• Backcountry: This would be a killer wide ski for the playful backcountry rider, but it is not the lightest backcountry ski on the market or explicitly a backcountry ski. It is advertised as a lighter freeride ski, so backcountry terrain is definitely an option. Freeriders may want to consider this ski for their backcountry quiver if they are popping off natural features or buttering.
  • Durability: The matte topsheet is sleek and has shown minimal chipping even when ridden hard and stacked in the car on top of other skis. The AR Freestyle Rocker profile was reliable and held up on a long day of skiing. The Caruba core was lightweight and flexy.
  • Weight: This ski was lighter than other full wood-core powder skis, like the Atomic Century 109, while still providing adequate width. The Caruba core was lightweight, and the 1.7 lightweight edge cut down on weight, too.
  • Switch riding: The rocker-positive camber-rocker helped to navigate questionable snow while riding forward or backward. The width is a factor in feeling stable while riding switch, and the profile makes for an approachable feel, though I wouldn’t want to stay switch for too long due to the terrain I normally ride.
  • Stability: A super damp ski that let me pop forwards and back; I buttered tips and tails the easiest I have yet.

Issues I’ve encountered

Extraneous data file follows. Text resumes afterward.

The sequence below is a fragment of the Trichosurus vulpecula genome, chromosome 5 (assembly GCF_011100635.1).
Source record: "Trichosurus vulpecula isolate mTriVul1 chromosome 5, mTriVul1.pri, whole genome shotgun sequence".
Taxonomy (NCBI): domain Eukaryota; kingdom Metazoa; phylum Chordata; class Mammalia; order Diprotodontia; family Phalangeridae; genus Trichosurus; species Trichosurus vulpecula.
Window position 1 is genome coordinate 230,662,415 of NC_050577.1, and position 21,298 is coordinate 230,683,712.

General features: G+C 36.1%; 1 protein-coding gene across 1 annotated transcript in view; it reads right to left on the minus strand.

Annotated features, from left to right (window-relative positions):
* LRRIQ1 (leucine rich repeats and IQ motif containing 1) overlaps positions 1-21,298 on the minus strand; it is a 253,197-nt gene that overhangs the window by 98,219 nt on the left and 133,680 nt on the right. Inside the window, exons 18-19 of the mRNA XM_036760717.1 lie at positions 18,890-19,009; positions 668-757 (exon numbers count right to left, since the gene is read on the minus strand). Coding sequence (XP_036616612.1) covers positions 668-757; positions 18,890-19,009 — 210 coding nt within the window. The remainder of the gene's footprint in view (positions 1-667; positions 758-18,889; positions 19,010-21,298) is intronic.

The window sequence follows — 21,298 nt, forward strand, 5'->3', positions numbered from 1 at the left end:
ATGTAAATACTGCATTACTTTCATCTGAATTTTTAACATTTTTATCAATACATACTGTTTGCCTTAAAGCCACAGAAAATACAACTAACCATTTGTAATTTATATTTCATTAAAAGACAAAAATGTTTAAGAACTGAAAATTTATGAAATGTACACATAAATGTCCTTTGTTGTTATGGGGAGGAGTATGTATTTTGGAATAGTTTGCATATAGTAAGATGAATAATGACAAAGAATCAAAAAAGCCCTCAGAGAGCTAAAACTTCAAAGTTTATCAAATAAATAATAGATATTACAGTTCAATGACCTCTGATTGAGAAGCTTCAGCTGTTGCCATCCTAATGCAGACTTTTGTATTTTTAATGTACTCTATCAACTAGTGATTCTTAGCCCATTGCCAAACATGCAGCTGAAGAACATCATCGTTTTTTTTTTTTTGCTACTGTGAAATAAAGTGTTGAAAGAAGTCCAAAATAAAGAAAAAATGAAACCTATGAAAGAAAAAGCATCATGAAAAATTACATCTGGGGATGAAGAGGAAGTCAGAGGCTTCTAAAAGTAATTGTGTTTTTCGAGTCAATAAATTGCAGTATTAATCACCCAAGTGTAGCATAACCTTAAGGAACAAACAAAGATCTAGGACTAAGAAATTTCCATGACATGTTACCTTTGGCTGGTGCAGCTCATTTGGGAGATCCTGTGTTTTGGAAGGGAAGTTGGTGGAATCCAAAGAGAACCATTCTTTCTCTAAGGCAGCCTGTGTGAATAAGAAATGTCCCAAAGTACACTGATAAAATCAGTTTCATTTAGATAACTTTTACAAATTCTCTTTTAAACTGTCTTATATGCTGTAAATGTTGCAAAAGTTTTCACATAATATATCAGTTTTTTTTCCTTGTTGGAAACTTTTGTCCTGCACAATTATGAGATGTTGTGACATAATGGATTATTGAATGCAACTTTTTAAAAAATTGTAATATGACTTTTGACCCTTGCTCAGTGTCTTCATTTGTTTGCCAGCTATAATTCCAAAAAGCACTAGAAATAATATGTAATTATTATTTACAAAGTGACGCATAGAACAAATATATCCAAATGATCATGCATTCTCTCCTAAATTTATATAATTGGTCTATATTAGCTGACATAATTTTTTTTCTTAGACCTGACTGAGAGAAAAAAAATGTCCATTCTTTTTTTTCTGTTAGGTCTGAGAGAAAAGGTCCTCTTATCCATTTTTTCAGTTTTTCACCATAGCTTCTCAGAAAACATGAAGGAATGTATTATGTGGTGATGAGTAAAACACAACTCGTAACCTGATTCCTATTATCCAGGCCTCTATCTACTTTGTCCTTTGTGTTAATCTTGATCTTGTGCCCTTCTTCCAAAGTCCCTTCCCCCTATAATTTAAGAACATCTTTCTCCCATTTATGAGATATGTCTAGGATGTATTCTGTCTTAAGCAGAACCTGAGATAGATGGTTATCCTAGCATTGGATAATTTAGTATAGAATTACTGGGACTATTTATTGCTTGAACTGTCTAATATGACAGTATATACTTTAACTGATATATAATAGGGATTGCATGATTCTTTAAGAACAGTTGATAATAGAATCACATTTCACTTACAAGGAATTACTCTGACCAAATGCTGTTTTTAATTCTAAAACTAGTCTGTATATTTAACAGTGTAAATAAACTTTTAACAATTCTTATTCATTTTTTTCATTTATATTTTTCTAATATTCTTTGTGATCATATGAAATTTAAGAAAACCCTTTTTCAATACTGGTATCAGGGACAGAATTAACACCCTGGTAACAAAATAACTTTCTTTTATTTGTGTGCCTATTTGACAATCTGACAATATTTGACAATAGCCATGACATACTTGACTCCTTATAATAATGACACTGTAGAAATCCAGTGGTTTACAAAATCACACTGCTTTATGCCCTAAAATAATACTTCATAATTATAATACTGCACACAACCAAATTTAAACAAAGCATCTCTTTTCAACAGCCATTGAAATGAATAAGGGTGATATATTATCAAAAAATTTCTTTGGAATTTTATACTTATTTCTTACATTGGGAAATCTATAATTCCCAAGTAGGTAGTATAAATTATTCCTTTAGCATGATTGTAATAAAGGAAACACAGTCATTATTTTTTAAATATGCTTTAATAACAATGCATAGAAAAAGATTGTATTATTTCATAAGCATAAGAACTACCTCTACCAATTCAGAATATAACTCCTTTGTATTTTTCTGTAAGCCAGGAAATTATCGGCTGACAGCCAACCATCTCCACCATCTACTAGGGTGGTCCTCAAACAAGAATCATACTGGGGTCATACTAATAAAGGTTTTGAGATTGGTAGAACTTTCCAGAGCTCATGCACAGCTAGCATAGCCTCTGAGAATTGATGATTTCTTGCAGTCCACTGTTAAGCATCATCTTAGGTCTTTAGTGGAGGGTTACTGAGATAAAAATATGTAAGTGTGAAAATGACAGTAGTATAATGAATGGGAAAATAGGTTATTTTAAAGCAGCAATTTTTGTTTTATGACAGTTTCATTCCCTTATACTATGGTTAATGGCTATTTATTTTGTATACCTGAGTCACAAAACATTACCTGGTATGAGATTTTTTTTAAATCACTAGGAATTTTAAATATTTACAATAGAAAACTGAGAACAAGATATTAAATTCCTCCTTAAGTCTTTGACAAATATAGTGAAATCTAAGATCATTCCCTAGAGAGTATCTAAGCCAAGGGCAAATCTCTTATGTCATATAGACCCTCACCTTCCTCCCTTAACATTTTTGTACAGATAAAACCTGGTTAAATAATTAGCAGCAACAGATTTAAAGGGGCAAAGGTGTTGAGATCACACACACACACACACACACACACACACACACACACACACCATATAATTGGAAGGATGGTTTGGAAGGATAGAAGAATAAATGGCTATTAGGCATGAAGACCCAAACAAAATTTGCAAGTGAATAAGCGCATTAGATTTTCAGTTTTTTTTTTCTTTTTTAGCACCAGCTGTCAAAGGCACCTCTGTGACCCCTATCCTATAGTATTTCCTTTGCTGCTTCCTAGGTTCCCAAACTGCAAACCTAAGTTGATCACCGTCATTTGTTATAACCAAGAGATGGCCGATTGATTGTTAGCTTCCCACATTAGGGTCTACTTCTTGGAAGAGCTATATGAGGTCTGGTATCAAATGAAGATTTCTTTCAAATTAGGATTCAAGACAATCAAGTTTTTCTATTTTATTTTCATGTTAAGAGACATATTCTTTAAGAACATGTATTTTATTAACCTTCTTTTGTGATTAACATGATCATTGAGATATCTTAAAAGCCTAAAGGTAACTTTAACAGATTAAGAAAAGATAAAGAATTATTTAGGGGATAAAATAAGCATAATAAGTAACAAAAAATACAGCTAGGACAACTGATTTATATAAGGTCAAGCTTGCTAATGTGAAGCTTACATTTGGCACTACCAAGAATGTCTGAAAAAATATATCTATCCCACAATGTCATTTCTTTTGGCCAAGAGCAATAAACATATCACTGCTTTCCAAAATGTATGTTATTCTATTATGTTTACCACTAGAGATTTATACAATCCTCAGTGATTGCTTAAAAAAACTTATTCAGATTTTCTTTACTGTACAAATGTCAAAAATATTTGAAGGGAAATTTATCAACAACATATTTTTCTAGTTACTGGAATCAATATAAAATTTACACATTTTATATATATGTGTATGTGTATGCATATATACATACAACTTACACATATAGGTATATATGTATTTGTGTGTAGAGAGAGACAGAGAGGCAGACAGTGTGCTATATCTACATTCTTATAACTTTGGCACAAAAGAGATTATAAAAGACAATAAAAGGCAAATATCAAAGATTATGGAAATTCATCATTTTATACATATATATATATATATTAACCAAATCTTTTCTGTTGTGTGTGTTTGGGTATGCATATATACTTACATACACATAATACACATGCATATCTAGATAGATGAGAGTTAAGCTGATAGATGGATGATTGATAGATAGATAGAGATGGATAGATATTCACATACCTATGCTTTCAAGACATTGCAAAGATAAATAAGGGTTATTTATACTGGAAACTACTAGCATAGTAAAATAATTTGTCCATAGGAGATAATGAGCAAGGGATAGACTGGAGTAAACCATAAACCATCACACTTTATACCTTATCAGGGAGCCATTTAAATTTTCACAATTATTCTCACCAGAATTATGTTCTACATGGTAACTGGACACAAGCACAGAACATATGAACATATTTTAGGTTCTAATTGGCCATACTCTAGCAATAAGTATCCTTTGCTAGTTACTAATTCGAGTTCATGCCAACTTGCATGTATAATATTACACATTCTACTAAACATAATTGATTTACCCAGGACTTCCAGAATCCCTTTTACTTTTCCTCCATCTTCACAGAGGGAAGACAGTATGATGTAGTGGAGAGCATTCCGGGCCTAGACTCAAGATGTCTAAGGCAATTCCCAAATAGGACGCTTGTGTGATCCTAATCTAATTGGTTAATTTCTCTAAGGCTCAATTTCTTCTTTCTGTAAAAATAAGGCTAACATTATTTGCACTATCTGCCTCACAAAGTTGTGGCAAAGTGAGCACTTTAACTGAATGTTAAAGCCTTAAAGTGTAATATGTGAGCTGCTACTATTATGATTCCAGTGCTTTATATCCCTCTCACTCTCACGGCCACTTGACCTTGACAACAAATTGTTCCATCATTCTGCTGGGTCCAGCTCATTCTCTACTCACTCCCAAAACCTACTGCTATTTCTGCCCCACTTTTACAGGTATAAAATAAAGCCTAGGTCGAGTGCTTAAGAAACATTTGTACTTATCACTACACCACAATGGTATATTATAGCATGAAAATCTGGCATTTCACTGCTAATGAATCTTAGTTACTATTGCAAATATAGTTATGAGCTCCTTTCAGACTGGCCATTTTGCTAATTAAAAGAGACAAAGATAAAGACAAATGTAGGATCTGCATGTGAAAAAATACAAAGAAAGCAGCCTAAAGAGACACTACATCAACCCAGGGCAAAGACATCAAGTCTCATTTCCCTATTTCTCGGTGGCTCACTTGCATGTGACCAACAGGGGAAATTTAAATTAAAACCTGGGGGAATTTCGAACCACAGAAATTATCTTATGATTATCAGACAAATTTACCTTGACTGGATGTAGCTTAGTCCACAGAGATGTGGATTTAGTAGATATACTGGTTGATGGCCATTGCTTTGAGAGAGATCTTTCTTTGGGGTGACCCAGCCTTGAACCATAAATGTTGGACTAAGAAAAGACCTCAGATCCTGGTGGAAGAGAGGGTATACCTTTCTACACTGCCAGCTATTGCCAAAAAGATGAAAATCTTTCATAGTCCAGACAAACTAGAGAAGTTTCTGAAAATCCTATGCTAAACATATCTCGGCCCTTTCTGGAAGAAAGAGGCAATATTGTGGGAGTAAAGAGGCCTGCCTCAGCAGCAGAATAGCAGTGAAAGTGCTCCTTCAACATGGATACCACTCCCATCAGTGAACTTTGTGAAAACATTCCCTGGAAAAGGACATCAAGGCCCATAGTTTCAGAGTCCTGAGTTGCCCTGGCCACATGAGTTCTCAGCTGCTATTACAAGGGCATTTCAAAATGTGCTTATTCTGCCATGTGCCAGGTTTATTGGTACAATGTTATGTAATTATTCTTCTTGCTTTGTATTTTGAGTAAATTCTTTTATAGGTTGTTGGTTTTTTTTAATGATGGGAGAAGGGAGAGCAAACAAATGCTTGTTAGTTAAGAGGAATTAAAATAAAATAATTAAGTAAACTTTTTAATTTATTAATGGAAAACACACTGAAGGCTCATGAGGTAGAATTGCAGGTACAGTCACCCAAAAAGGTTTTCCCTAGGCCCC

• Groomers: Groomers were doable, but not what this ski was meant for. I could hold an edge and make carving turns, but I preferred this ski in fresh snow. One would have more fun carving a different ski that was designed for groomers, but the VJJ 116 held up fine while skiing the groomers to get to the off-piste tree runs.
  • Moguls: Not the ideal mogul ski. Wide and a bit big to move around _that_ quickly. While being a maneuverable ski, they are in a different category than a good mogul ski.

VJJ 116 giving me the float I needed

Favorite moment with this gear

My favorite moment on this gear was doing my first pillow line on them. I had full confidence in my gear and went for a double drop in 10 inches of fresh snow. The landing was super stable, and I rode away feeling more stoked than I ever have while on skis.

Value for the money vs. other options

At retail, these skis are more on the expensive side. Are they worth it? YES. For a dedicated skier that wants more self-expression on the mountain, particularly on deeper days, this is the ski for them. For female skiers, there are limited options this soft and this wide. The DPS Pagoda 112, which is more expensive, retails for more but can be limiting to someone with a nasty freeride style. Whereas the less expensive Atomic Bentchetler 110 or 120 still provides the freeride feel but is a totally different ski shape, which could limit style while skiing if ski-to-skier is not compatible. The Armada ARW VJJ 116 really stands alone in its own class and provides a unique waist width.

Final verdict

The Armada ARW VJJ 116 unlocks the areas of the mountain not accessible before due to the terrain or deepness of the snow. These skis allow a playful freeride style on even more terrain and on the deepest of days.

Out of stock
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  • Returnable